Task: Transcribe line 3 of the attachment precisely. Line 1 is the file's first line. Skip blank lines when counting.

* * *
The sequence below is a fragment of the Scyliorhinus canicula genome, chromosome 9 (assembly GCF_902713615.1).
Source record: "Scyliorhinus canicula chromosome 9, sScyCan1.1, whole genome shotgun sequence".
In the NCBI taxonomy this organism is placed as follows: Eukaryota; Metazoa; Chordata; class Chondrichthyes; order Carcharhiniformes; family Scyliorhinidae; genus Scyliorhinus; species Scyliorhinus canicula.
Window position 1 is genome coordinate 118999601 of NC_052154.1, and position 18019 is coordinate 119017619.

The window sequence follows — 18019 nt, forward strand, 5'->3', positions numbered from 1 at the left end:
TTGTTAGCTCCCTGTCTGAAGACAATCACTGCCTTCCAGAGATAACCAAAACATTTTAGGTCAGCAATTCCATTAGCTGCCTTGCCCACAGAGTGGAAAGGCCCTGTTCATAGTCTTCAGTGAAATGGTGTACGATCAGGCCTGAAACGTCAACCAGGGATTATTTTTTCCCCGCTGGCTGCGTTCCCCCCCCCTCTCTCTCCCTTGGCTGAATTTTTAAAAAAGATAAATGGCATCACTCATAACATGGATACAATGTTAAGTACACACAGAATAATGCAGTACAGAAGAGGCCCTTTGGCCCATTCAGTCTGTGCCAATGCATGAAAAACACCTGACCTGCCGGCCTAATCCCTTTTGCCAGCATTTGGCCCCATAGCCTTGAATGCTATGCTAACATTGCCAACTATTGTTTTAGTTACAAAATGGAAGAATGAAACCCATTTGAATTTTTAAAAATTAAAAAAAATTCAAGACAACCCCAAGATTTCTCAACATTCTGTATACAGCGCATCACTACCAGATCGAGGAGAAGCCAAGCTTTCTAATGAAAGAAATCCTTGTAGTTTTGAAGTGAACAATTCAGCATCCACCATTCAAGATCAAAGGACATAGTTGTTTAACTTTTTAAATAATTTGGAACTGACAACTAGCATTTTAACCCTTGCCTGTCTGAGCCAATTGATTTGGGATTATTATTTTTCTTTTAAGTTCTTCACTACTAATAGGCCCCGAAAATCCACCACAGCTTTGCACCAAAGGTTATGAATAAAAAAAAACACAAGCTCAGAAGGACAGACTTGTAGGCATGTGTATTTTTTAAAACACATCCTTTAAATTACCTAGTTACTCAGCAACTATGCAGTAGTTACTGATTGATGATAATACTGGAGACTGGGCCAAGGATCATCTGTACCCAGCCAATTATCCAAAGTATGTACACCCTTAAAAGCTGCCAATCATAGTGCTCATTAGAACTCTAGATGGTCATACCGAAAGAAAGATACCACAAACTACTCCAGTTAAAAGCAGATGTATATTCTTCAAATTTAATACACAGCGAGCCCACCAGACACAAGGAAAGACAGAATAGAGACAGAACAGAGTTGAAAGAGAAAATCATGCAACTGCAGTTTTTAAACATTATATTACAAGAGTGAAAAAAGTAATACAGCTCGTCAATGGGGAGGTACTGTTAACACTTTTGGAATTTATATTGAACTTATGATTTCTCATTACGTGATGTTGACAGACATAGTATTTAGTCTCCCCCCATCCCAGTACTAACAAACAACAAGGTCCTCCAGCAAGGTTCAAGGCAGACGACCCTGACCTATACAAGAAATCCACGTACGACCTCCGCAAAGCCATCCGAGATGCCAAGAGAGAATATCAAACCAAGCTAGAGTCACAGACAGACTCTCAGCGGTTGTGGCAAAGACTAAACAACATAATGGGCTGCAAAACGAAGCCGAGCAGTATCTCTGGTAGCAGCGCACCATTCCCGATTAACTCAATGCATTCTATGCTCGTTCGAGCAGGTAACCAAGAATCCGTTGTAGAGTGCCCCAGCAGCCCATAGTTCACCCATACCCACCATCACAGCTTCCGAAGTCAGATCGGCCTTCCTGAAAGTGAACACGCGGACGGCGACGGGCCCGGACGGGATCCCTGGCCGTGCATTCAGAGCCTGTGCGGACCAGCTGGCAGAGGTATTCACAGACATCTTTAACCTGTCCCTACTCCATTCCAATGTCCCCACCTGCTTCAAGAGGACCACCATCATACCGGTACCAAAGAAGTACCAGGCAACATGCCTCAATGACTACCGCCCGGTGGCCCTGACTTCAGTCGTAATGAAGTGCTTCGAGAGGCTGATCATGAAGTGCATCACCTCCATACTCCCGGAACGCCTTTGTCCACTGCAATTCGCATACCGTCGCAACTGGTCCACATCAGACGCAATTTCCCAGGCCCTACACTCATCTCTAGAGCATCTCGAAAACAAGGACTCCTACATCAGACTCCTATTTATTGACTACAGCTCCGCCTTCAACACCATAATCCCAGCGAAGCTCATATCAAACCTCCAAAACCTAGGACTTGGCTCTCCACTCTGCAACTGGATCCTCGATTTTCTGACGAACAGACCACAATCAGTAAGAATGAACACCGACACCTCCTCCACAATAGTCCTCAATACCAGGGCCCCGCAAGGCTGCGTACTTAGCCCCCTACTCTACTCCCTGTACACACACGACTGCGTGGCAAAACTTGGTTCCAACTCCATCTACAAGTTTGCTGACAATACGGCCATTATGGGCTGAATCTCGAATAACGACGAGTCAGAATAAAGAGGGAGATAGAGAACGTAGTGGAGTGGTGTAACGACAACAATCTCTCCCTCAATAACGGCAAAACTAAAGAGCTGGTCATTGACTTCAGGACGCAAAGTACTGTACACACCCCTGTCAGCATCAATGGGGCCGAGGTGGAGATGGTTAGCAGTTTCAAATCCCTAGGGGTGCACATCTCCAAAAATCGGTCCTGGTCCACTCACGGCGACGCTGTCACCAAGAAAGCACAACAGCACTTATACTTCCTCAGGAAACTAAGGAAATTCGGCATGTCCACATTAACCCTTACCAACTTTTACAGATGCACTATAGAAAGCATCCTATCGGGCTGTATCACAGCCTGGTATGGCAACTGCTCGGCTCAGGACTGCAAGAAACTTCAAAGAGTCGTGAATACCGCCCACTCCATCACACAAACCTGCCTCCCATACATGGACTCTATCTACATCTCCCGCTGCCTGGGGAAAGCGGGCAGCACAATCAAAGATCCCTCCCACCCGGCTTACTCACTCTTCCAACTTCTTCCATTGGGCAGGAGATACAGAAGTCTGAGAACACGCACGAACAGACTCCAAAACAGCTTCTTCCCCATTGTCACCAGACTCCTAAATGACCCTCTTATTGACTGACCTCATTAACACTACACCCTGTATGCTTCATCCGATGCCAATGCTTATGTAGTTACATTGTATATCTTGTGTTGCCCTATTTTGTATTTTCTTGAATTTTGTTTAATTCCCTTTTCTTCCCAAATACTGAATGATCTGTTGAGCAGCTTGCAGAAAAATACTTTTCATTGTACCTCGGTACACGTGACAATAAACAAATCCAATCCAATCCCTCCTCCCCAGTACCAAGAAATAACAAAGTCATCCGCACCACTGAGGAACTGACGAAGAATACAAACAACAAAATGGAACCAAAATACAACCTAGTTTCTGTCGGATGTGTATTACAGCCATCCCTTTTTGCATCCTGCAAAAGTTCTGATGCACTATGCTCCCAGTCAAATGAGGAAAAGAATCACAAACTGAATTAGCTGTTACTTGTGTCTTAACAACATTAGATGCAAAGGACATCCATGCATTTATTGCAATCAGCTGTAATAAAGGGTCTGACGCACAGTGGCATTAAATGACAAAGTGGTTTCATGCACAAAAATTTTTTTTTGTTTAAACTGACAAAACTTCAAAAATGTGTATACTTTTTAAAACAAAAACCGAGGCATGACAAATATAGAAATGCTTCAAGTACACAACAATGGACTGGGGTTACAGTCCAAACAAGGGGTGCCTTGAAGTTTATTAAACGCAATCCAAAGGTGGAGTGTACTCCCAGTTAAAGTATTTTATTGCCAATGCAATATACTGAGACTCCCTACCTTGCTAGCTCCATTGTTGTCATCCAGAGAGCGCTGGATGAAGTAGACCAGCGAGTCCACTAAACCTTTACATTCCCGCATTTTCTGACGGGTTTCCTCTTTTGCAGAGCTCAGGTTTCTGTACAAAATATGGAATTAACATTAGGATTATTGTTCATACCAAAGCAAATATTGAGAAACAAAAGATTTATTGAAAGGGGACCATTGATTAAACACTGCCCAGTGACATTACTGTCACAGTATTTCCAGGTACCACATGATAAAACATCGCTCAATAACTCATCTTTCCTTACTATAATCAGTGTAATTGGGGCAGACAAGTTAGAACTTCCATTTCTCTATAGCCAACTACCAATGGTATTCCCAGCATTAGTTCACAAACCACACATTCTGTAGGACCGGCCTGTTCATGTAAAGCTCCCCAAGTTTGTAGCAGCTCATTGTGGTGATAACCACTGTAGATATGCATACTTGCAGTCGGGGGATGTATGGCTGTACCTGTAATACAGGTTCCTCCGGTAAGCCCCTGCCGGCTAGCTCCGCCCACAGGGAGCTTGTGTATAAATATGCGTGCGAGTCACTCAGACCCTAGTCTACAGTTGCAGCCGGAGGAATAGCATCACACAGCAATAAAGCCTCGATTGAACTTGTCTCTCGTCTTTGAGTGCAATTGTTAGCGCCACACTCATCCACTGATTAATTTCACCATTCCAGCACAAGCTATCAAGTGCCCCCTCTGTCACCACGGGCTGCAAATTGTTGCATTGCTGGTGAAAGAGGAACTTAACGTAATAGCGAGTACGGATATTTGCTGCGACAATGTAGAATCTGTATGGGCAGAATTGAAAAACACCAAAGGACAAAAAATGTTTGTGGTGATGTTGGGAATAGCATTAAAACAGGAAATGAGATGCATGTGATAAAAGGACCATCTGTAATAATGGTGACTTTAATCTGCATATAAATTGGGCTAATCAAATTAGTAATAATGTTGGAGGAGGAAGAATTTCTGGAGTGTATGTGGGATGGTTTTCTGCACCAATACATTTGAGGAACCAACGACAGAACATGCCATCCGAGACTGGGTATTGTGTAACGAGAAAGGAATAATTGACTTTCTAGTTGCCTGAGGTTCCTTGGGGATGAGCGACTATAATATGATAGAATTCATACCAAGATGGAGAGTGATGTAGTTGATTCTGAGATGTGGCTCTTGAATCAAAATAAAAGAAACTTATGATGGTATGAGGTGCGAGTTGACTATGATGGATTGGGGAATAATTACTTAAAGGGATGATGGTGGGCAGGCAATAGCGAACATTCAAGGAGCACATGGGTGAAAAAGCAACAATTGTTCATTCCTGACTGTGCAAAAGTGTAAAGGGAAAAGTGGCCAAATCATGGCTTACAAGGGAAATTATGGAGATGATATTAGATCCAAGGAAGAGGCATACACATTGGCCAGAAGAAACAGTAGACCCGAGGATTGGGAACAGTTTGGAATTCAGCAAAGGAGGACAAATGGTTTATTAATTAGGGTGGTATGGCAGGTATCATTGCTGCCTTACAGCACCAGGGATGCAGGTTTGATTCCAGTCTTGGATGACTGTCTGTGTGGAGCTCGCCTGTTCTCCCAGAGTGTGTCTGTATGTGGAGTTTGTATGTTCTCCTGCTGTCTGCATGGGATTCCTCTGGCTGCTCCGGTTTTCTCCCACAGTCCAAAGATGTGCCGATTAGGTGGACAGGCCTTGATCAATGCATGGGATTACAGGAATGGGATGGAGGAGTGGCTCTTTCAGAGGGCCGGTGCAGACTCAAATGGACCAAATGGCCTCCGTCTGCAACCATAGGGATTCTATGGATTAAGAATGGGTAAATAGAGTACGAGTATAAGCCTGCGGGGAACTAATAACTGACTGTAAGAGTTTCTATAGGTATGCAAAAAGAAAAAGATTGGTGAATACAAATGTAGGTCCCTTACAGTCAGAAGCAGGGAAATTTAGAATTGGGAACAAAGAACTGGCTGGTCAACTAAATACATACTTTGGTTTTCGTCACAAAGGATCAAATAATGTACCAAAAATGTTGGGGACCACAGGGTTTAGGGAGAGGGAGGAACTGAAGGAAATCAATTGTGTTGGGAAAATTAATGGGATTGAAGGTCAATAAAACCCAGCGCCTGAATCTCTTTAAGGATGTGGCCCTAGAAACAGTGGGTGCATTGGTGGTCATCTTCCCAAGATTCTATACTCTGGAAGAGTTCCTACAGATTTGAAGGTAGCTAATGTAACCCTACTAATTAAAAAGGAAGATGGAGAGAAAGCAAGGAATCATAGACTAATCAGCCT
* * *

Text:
In the NCBI taxonomy this organism is placed as follows: Eukaryota; Metazoa; Chordata; class Chondrichthyes; order Carcharhiniformes; family Scyliorhinidae; genus Scyliorhinus; species Scyliorhinus canicula.